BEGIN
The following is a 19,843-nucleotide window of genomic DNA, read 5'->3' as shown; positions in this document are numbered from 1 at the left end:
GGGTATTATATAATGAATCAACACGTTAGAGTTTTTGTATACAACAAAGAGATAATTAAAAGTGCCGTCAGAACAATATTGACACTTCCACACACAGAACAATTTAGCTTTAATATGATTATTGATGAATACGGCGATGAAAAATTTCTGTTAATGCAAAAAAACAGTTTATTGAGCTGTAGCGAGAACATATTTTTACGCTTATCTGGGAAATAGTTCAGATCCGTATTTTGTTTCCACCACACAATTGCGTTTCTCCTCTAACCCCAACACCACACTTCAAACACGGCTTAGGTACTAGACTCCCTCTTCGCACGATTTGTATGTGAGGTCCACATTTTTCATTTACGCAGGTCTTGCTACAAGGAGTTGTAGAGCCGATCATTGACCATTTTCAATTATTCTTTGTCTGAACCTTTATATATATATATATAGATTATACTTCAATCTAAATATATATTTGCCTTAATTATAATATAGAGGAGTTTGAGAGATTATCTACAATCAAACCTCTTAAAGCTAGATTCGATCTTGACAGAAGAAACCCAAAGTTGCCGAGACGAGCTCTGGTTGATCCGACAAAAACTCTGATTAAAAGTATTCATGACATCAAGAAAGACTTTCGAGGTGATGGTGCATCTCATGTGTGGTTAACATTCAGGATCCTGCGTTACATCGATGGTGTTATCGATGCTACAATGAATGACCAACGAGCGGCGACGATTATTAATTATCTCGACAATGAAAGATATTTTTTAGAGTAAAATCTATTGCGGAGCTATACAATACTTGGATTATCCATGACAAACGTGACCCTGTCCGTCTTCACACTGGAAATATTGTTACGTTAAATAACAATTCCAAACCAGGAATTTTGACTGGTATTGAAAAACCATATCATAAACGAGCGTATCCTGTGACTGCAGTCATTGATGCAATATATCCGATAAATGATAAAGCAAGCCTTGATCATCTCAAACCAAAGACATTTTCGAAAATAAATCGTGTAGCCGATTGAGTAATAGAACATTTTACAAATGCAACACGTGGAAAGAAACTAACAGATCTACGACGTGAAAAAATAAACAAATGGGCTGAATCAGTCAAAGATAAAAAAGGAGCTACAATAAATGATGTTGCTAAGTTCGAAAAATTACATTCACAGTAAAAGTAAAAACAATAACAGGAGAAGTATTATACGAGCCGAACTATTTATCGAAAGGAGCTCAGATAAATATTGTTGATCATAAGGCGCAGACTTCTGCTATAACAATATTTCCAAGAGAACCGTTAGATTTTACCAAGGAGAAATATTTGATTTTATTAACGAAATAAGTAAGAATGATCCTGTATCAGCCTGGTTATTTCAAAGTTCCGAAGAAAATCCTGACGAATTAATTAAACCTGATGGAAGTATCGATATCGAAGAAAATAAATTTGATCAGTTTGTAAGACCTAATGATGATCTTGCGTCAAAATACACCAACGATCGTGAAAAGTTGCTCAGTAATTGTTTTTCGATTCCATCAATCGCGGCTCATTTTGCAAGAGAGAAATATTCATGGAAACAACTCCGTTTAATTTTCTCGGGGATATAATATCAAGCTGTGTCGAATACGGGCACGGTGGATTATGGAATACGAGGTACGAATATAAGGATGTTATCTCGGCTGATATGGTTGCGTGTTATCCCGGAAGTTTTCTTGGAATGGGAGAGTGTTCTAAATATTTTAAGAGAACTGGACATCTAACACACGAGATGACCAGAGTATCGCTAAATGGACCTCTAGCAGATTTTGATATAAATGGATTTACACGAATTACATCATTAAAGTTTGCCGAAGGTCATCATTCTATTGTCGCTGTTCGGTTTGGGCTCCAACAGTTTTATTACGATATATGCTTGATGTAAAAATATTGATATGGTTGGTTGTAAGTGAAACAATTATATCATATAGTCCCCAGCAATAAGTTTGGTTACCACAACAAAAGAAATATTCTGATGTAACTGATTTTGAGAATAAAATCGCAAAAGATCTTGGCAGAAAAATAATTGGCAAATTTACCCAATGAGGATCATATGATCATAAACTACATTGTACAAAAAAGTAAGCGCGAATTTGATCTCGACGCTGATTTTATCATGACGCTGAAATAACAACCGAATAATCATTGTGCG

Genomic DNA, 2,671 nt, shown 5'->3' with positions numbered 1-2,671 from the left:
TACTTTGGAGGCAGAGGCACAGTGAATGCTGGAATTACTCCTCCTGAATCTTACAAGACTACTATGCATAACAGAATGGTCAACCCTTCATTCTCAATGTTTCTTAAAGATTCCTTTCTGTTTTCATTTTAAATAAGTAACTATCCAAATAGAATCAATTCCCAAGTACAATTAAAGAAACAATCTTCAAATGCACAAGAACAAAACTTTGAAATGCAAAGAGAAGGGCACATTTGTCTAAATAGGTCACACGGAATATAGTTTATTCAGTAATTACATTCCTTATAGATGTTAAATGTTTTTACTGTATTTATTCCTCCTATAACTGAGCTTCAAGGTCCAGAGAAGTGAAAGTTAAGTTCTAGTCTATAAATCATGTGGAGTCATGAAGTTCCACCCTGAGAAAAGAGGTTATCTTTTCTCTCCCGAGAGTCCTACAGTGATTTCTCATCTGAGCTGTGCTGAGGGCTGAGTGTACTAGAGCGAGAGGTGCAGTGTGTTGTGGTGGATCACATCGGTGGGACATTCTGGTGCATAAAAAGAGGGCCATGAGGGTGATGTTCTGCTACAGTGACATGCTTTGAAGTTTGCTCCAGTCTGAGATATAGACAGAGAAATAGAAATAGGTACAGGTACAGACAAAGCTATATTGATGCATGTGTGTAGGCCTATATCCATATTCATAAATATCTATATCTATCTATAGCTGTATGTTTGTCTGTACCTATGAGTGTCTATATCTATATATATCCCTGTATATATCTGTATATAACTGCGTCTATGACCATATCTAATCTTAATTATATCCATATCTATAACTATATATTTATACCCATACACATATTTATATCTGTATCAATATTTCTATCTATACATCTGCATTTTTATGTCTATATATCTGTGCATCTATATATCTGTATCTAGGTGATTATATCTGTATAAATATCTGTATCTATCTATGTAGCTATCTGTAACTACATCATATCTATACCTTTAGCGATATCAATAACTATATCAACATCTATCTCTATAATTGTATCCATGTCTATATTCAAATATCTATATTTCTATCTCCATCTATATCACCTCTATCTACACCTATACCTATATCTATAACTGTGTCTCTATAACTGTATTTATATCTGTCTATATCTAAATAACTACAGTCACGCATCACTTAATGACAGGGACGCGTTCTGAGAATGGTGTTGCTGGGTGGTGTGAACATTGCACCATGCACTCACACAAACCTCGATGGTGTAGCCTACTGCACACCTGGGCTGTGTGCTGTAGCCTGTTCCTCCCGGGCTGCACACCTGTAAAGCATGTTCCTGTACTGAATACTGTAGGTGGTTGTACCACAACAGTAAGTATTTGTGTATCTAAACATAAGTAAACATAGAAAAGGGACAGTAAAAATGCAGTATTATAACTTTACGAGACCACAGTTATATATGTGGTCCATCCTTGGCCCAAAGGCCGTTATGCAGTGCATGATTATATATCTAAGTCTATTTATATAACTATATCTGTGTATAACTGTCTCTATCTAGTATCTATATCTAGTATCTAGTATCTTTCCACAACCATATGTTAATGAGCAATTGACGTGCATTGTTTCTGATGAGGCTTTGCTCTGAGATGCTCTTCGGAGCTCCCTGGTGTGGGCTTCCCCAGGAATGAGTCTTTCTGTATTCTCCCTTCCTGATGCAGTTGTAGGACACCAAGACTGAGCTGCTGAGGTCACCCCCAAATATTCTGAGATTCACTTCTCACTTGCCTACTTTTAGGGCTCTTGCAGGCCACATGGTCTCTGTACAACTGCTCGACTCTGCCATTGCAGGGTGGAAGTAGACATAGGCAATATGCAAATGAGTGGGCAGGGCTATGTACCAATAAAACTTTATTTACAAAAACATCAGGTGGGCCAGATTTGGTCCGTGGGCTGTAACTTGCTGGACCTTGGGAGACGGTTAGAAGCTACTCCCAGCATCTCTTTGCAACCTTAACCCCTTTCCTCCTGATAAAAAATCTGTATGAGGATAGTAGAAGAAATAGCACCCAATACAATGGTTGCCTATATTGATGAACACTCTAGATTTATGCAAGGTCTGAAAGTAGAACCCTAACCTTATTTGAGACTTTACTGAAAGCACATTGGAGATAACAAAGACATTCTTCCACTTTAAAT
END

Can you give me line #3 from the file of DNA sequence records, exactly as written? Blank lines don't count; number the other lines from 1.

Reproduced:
Genomic DNA, 2,671 nt, shown 5'->3' with positions numbered 1-2,671 from the left: